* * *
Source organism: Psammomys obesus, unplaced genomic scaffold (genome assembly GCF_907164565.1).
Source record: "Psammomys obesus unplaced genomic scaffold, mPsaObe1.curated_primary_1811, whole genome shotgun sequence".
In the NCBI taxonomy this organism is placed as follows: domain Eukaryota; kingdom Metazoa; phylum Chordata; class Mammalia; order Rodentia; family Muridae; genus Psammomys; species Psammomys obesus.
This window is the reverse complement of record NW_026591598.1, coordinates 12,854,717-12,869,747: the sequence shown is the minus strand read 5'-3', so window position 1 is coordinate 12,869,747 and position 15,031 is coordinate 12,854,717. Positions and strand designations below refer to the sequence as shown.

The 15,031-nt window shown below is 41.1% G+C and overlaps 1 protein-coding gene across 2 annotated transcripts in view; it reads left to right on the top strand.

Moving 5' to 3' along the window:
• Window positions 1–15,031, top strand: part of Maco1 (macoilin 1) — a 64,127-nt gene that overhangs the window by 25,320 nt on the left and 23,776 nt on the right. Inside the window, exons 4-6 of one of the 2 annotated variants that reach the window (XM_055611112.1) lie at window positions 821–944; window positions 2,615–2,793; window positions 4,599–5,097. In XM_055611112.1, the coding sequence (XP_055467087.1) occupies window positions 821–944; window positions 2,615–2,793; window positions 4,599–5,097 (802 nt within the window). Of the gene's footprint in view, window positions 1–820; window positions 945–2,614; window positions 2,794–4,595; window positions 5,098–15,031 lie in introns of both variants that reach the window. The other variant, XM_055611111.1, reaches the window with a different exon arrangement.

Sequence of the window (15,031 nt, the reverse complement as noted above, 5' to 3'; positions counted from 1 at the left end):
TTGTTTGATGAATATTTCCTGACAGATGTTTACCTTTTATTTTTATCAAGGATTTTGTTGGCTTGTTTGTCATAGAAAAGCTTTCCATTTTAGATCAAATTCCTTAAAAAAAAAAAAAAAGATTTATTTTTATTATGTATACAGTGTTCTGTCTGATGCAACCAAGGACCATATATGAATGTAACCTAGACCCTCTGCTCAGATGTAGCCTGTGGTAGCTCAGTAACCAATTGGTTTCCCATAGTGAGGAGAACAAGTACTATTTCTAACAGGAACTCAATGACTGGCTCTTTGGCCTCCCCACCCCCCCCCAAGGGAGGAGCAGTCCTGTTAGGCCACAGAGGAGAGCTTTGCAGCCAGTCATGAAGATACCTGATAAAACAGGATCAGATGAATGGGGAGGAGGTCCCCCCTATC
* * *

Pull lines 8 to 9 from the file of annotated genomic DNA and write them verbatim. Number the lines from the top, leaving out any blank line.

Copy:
Sequence of the window (15,031 nt, the reverse complement as noted above, 5' to 3'; positions counted from 1 at the left end):
TTGTTTGATGAATATTTCCTGACAGATGTTTACCTTTTATTTTTATCAAGGATTTTGTTGGCTTGTTTGTCATAGAAAAGCTTTCCATTTTAGATCAAATTCCTTAAAAAAAAAAAAAAAGATTTATTTTTATTATGTATACAGTGTTCTGTCTGATGCAACCAAGGACCATATATGAATGTAACCTAGACCCTCTGCTCAGATGTAGCCTGTGGTAGCTCAGTAACCAATTGGTTTCCCATAGTGAGGAGAACAAGTACTATTTCTAACAGGAACTCAATGACTGGCTCTTTGGCCTCCCCACCCCCCCCCAAGGGAGGAGCAGTCCTGTTAGGCCACAGAGGAGAGCTTTGCAGCCAGTCATGAAGATACCTGATAAAACAGGATCAGATGAATGGGGAGGAGGTCCCCCCTATC